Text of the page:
How academia resembles a drug gang

This took me by surprise! Published in 2013 on LSE, I stumbled on this from a random discussion. It’s a long read and my paraphrase follows here. I hope you enjoy reading the original source.

  • Academic systems rely on the existence of a supply of “outsiders” ready to forgo wages and employment security in exchange for the prospect of uncertain security, prestige, freedom and reasonably high salaries that tenured positions entail.
  • Drawing on data from the US, Germany and the UK, Alexandre Afonso looks at how the academic job market is structured in many respects like a drug gang, with an expanding mass of outsiders and a shrinking core of insiders.
  • In 2000, economist Steven Levitt and sociologist Sudhir Venkatesh published an article in the Quarterly Journal of Economics about the internal wage structure of a Chicago drug gang.
  • The title of the chapter, “Why drug dealers still live with their moms”, was based on the finding that the income distribution within gangs was extremely skewed in favor of those at the top, while the rank-and-file street sellers earned even less than employees in legitimate low-skilled activities, let’s say at McDonald’s.
  • If you take into account the risk of being shot by rival gangs, ending up in jail or being beaten up by your own hierarchy, you might wonder why anybody would work for such a low wage and at such dreadful working conditions instead of seeking employment at McDonald’s.
  • The reason for this is that the prospect of future wealth, rather than current income and working conditions, is the main driver for people to stay in the business: low-level drug sellers forgo current income for (uncertain) future wealth.
  • With a constant supply of new low-level drug sellers entering the market and ready to be exploited, drug lords can become increasingly rich without redistributing their wealth towards the bottom.
  • There is an expanding mass of rank-and-file “outsiders” ready to forgo income for future wealth, and a small core of “insiders”  securing incomes largely at the expense of the mass.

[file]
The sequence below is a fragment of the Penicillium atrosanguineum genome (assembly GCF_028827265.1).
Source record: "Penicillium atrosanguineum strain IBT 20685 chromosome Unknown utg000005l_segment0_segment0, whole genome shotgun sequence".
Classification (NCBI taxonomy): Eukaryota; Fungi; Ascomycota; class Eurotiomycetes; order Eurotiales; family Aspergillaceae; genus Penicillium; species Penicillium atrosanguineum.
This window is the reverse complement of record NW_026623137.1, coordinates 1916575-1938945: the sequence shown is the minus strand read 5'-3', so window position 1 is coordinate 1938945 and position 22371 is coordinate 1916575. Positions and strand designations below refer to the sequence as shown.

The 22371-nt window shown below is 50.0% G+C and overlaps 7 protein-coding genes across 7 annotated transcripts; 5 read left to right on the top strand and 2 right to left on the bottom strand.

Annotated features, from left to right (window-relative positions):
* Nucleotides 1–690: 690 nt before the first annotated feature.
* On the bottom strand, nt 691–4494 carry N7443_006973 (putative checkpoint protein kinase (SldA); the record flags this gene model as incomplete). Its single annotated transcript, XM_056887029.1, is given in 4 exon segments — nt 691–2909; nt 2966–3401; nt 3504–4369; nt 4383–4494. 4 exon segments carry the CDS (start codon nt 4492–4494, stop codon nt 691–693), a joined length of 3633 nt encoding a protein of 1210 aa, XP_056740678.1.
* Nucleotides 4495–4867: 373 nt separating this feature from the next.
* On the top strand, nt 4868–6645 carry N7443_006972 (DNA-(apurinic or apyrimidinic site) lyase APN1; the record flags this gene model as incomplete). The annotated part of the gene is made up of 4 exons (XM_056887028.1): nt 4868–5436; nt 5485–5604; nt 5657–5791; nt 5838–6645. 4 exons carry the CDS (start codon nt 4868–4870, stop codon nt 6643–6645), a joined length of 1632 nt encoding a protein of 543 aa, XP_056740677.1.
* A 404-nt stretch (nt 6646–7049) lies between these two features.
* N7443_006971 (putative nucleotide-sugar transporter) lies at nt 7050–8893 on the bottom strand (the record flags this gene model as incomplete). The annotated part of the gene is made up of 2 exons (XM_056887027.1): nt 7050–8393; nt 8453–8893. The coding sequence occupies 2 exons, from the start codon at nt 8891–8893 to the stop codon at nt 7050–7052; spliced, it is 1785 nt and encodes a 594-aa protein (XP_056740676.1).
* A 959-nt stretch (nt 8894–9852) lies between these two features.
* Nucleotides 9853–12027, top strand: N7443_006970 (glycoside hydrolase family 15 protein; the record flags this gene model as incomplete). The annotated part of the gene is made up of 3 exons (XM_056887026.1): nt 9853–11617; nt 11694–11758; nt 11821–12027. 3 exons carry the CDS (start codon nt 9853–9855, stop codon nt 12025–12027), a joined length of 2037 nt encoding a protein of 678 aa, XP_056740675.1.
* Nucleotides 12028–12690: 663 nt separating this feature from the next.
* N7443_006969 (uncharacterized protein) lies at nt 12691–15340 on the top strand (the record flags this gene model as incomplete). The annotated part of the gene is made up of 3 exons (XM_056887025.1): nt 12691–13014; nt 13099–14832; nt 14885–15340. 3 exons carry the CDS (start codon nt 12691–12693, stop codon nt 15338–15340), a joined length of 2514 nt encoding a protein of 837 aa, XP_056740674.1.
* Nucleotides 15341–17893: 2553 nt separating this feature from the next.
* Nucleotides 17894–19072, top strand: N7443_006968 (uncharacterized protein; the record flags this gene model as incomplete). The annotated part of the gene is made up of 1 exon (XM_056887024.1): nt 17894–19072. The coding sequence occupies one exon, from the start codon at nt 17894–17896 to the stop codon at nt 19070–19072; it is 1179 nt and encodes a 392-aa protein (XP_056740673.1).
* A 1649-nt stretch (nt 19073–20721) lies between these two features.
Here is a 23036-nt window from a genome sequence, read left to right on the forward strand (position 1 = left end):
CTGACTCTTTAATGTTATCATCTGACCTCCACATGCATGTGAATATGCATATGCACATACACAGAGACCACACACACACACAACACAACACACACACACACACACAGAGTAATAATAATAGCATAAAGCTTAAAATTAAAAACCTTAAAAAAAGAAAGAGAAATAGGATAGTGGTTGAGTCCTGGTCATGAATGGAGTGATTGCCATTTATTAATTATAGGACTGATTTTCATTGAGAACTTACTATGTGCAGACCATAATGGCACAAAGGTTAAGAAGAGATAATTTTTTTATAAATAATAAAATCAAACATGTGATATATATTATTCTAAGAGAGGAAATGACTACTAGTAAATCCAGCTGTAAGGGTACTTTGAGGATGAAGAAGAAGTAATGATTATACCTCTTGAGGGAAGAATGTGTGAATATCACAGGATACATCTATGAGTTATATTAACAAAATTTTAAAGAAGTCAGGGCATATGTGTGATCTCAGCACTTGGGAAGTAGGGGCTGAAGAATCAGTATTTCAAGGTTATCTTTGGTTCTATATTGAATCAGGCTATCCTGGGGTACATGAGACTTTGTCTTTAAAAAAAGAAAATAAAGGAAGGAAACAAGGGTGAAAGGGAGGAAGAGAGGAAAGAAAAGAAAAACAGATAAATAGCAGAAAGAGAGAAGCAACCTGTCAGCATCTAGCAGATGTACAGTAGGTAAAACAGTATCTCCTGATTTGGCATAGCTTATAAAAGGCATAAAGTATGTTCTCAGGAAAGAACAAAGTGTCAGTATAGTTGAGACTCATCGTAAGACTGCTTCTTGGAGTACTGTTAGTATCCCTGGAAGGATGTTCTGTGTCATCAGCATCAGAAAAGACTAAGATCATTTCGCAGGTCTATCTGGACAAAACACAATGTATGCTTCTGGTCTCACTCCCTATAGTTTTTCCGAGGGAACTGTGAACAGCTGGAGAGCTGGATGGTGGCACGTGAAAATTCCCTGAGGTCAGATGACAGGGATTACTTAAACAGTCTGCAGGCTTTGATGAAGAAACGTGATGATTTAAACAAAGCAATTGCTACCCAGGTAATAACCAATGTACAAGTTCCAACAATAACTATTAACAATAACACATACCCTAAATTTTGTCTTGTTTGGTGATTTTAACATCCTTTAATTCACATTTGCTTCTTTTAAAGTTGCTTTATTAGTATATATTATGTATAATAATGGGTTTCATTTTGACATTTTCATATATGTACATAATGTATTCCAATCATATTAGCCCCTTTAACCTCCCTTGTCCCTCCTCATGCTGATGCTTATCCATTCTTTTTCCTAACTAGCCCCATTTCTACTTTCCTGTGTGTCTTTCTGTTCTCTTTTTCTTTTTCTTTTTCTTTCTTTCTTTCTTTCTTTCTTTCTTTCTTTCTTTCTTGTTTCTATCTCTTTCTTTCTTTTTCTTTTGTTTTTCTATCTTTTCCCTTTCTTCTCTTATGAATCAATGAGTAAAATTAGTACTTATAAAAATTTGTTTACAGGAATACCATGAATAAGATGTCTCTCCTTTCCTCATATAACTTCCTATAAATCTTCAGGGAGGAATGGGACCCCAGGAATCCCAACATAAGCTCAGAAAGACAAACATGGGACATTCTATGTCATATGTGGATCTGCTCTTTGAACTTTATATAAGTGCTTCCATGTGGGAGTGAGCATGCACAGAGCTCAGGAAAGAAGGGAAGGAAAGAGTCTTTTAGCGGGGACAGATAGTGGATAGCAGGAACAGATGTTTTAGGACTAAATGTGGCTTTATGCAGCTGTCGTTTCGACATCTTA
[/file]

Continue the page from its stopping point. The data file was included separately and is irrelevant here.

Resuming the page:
• The academic job market is structured in many respects like a drug gang, with an expanding mass of outsiders and a shrinking core  of insiders.
  • Academia is only one example of this trend, but it affects labour markets virtually everywhere.
  • Dualisation is the strengthening of this divide between insiders in secure, stable employment and outsiders in fixed-term, precarious employment.
  • Academic systems more or less everywhere rely at least to some extent on the existence of a supply of “outsiders” ready to forgo wages and employment security in exchange for the prospect of uncertain security, prestige, freedom and reasonably high salaries that tenured positions entail.
  • Figure 1 shows the proportion of PhD holders as a proportion of the corresponding age cohort in a  number of OECD countries at two points in time, in 2000 and 2009.
  • As you can see, this share has increased by about 50% in 9 years, and this increase has been particularly pronounced in countries such as Portugal, Greece or Slovakia, where it nearly tripled, however from a low starting level.
  • Even in countries with an already high share, the increase has been substantial: 60% in the UK, or nearly 30% in Germany.
  • Since 2000 the number of OECD-area doctorates has increased at an average of 5% a year.
  • So what you have is an increasing number of PhD graduates arriving every year into the market hoping to secure a permanent position as a professor and enjoying freedom and – reasonably – high salaries, a bit like the rank-and-file drug dealer  hoping to become a drug lord.
  • To achieve that, they are ready to forgo the income and security that they could have in other areas of employment by accepting insecure working conditions in the hope of securing jobs that are not expanding at the same rate.
  • Because of the increasing inflow of potential outsiders ready to accept this kind of working conditions, this allows insiders to outsource a number of their tasks onto them, especially teaching, in a  context where there are increasing pressures for research and publishing.
  • In many countries, universities rely to an increasing extent on an “industrial reserve army” of academics working on casual contracts because of this system of incentives.
  • However, the boundary of the insider and outsider group varies across countries, for instance between the United States, Germany and Britain.
  • In the United States, numbers from the department of education reported in The Atlantic (Figure 2 below) show that more than 40% of teaching staff at universities are now part-time faculty without tenure, or adjunct lecturers paid per course given, with no health insurance or the kind of other things associated with a standard employment relationship.
  • This doesn’t mean that the absolute number of faculty has diminished, it has actually increased substantially, but it has been massively outpaced by the expansion of teaching staff with precarious jobs and on low incomes.
  • Germany is another case where there has traditionally been a strong insider-outsider divide, essentially because of the hourglass structure of the academic job market.
  • On the one hand, there are relatively good conditions at the bottom at the PhD level, and opportunities have expanded recently because of massive investments in research programs and doctoral schools generating a mass of new very competitive PhDs.